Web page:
If they keep quiet, the stones will cry out." Luke 19:40

Stones Cry Out: What Went Wrong with the Exit Polling?

Two days after the election, Dick Morris wrote regarding the exit polling,

This was no mere mistake. Exit polls cannot be as wrong across the board as they were on election night. I suspect foul play.

At the time, I didn’t really know what he was talking about. My “eye” told me that the data posted on CNN’s web-site were highly accurate when compared to the election outcome. I assumed that Dick’s problem was with the early release of the exit poll data and that perhaps these early data were not appropriately weighted.

Then I read Richard Morin’s piece in the Washington Post yesterday blasting bloggers and their complicity in the dissemination of the early exit polling data. For the most part I agreed with Mr. Morin and posted a link to his article. However, his opening perplexed me.

It will be a few more weeks before we know exactly what went wrong with the 2004 exit polls.

There was that charge again!

From the context, it seemed Mr. Morin was saying something was wrong with the final exit polls, not just the interpretation of the early returns. I decided to test the exit polls against the election outcome. I gathered all the CNN exit poll data for the nation and the battle ground states and loaded it into a spreadsheet. Then I keyed in all the election results for these geographies and performed a simple statistical test for determining whether a proportion derived from a sample (exit poll) is significantly different than an established standard (election result).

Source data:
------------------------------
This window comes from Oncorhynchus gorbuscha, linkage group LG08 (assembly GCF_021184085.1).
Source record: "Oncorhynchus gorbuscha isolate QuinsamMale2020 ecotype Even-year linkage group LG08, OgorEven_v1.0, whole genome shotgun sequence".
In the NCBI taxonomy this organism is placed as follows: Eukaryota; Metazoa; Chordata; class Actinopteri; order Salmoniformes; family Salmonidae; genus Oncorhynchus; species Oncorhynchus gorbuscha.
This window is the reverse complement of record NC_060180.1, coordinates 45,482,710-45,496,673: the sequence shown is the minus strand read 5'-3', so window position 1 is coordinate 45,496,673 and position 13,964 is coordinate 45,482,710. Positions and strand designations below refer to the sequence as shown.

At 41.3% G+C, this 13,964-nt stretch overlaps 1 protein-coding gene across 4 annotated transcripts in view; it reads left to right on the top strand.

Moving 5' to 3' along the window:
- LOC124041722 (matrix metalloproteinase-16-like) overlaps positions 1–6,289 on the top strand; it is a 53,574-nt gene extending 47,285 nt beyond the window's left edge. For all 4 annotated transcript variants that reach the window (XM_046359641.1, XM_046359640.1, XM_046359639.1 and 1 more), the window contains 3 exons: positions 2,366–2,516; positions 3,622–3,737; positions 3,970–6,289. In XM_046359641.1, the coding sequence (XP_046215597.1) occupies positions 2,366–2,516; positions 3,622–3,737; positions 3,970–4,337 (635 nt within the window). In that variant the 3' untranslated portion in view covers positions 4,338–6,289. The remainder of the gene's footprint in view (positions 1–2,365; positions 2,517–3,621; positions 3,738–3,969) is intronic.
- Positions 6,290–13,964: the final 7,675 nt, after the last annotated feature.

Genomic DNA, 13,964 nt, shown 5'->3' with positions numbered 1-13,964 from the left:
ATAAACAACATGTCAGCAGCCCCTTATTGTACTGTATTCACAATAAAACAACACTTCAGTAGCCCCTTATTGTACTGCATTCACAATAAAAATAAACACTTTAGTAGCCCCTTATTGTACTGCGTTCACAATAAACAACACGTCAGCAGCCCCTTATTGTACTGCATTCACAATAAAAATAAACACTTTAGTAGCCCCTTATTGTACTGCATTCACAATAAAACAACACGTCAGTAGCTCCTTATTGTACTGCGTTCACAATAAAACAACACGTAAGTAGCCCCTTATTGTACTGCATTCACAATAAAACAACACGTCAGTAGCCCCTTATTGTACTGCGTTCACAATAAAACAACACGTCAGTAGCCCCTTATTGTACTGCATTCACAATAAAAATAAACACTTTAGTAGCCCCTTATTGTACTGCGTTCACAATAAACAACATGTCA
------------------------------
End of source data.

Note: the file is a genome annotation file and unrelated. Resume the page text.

According to this test, the exit polling appeared to be remarkably accurate!(Exhibit 1)

As we know, the election result was approximately 51.0% Bush/48.1% Kerry. The nationwide exit poll reported by CNN appeared to predict that Bush would win the popular vote 51.2%/47.9%. Given that the sample was based on 13,660 voters, I was not too surprised by the “accuracy” of the exit poll. A sample this large should yield predictive results accurate to within 1% margin of error with roughly 97% confidence.(1)


Blogger Rick Brady said...

"A sample this large should yield predictive results accurate to within 1% margin of error with roughly 97% confidence.(1)"

I appreciate the link, but I must warn you that the "(1)" is a footnote that indicates this statement is not entirely accurate. This statement assumes a simple random sample, but in fact exit polls are based on cluster samples. This means a higher margin of error and lower confidence level. Therefore my findings presented in this table are a bit exaggerated. However, I think the essence of my spreadsheet is correct. The exit polls were heavily biased towards Kerry.

The question now is why?

11/28/2004 06:56:00 PM  
Blogger lawnorder said...

After reading Rick's blog I realize that unlikeme, he is NOT a rabid Kerry supporter. Yet he is still troubled by the exit poll discrepancy. Interesting!

Rick calls the discrepancy a skewing towards Kerry on exit polls. I call it a skewing towards Bush on the e-vote machines. Potato, Potatoe...

What matters is that both sides are puzzled enough by this discrepancy. We should get a trustworthy bipartisan team to review it. But after the 9/11 and WMD commission whitewash my hopes of seeing any serious bipartisan effort are slim...

11/29/2004 07:51:00 AM  

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